Monthly Archives: March 2011

Art in Cardiff to celebrate International Women’s Day

As part of the Breaking the Waves feminist festival, there are a number of women-centric art exhibitions in Cardiff this week.

The celebrations for the 100th anniversary of International Women’s Day are focused around women and art, and festival organisers are holding events such as life drawing workshops, craftivism and art exhibitions.

One of the exhibitions, Bodies and Selves in Milgi’s in City Road, shows work from both male and female artists and is an exploration of gender through various art forms.

The curator, French artist Emilie Collins said: “It was important for me not to exclude male artists, they can be feminist as well.  We should not exclude anyone or limit the scope people can reach.”

One of the main artists, Tomasz Zawistowski has produced a number of pieces which explore sexuality and the boundaries between what is considered erotic and what is considered pornographic.

Exploring the boundaries: work by Tomasz Zawistowski

His beautiful images show  various body parts in unusual ways.  Though portrayed in quite sexually, they are often not parts of the body generally considered erotic, and the boundaries between male and female are blurred as it is not always possible to tell which body is which.

Spike Dennis has also explored gender themes through a series of images called humanimals.  His merging of male, female and animal characters means the result is an interesting exploration of the bestial nature of human sexuality.  The use of Welsh mythological animals such as frogs, wolves and rabbits add an extra dimension to the work.

Iranian artist Diba Mehrabi uses her culture in her art to explore issues of gender and freedom.  Her work, Can I have freedom please?, uses textiles in a moving way to show the plight of many women in the Middle East.

Other featured artists are Lauren Foulkes, Paul Avis, Edel Cronin and Marielle Hogg.

The Exhibition opened on Friday and will run until March 29.

The Off the Wall contemporary art gallery in Llandaff is also showing an exhibition for International Women’s Day, in conjunction with the Women’s Art Association and features more than 20 female artists.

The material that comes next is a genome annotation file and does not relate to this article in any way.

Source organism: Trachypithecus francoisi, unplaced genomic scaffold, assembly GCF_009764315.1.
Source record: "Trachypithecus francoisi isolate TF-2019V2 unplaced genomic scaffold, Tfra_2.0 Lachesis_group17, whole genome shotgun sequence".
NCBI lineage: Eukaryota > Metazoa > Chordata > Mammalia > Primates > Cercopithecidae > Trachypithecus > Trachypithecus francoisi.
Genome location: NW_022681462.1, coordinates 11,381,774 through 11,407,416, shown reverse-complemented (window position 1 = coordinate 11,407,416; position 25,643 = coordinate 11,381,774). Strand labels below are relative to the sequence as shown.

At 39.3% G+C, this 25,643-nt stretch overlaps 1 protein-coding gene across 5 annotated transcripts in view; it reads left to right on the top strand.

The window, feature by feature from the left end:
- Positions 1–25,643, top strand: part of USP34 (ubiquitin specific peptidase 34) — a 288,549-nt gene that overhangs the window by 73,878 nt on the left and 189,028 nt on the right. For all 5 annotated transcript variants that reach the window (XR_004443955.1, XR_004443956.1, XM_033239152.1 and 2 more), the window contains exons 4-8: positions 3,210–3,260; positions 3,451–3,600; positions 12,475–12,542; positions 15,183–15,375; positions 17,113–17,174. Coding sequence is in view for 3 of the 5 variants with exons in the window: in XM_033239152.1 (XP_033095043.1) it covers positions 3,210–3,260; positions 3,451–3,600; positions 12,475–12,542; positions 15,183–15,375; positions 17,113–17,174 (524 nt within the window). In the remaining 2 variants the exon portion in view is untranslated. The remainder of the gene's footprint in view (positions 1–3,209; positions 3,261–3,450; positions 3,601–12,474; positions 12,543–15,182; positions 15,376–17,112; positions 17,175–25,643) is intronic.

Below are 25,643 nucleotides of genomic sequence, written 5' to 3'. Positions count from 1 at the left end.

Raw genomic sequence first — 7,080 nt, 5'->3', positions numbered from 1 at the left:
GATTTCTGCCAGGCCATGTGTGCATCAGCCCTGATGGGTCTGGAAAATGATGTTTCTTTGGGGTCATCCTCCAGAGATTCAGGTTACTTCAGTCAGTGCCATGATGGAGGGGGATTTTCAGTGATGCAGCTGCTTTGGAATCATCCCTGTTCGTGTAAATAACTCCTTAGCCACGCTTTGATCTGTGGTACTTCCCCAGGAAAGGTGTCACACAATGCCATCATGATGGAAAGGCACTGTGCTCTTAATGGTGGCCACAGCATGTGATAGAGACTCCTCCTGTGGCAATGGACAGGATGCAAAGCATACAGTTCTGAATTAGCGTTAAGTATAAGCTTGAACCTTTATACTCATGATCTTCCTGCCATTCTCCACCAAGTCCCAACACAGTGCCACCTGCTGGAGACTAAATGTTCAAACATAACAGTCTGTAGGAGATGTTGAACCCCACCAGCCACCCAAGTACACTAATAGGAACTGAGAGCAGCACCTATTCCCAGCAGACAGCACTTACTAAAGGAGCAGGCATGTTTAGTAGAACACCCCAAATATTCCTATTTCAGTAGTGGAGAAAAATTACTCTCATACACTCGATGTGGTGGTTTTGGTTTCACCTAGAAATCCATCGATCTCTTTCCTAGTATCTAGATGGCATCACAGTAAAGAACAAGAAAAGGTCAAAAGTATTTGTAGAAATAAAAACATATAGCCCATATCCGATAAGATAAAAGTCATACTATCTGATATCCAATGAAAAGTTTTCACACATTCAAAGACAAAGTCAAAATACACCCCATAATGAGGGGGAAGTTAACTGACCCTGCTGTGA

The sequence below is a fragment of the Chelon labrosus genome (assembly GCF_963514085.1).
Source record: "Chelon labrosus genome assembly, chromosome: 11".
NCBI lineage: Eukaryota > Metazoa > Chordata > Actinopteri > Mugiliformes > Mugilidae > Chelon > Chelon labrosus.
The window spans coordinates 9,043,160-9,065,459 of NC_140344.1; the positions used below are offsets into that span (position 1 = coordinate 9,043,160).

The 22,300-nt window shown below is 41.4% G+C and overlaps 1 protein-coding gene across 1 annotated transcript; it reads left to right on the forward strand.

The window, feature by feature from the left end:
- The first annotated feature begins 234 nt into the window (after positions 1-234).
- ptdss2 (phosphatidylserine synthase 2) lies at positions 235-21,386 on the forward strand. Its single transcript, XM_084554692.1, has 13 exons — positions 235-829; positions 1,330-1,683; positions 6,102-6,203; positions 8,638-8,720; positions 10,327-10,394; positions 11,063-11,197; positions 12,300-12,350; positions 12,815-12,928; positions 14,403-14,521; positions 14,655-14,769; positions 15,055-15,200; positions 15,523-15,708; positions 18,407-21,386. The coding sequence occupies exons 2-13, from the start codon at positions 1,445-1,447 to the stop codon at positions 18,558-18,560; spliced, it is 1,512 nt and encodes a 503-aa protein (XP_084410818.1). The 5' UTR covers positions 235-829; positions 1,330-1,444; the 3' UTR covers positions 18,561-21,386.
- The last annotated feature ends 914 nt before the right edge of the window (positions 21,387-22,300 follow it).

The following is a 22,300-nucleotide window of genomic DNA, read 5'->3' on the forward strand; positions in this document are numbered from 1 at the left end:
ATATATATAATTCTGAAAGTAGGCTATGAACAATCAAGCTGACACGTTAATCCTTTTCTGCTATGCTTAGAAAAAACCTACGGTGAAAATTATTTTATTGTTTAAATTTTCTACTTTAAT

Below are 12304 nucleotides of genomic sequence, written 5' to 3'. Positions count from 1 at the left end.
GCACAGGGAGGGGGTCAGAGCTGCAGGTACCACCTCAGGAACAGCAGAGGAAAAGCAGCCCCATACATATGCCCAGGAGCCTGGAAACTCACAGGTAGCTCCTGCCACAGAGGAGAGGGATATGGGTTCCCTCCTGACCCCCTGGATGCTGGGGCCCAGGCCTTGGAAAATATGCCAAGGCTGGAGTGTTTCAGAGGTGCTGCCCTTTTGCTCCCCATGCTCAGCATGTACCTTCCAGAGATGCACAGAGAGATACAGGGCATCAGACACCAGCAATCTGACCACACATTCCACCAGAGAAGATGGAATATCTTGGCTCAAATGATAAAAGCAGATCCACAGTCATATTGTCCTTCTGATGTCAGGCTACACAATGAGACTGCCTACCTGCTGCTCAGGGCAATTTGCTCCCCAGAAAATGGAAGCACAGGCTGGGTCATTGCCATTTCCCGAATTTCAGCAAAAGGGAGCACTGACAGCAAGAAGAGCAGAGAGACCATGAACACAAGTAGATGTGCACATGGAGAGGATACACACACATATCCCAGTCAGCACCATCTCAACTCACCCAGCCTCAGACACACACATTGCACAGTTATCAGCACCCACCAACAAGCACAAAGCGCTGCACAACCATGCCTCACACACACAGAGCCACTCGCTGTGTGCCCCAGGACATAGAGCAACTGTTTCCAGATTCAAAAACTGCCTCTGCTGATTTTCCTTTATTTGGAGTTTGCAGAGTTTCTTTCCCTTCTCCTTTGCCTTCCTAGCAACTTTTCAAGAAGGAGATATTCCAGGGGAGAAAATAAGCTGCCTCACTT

One of the most striking pieces, Girl in red corset by Sue Rowe, is a painting of almost photographic quality and shows a wonderful balance between confident yet awkward female sexuality.

Contemporary art by Emma Coyle

Girl in Red Corset by Sue Rowe

Irish artist, Emma Coyle uses more of a pop art style and her pieces are certainly eye-catching.  Her bright colours and stylised images instantly attract interest.

On Saturday another exhibition opened in Milkwood Gallery in Lochaber Street, Cardiff which presents a group of contemporary women artists working in a diverse range of media, from the traditional to the digital.

The opening night included a performance based on the brownies by Welsh group Ffaf.


International Women’s Day

Yesterday was International Women’s Day and in Cardiff the first ever feminist festival to celebrate was launched with a “join us on the bridge” event in Bute Park.

I wrote this article for the Cardiffian:

The Cardiff Feminist Network is expecting more than 100 women to participate in their Breaking the Waves festival.

This will be the first ever feminist festival to celebrate International Women’s Day in Cardiff, with organisers hoping to make it an annual event.

Though the theme for the day is a celebration of women’s achievements over the last 100 years, the Cardiff group has decided to focus on women and art, and is organising events such as life drawing workshops, craftivism and an exhibition of contemporary women’s art.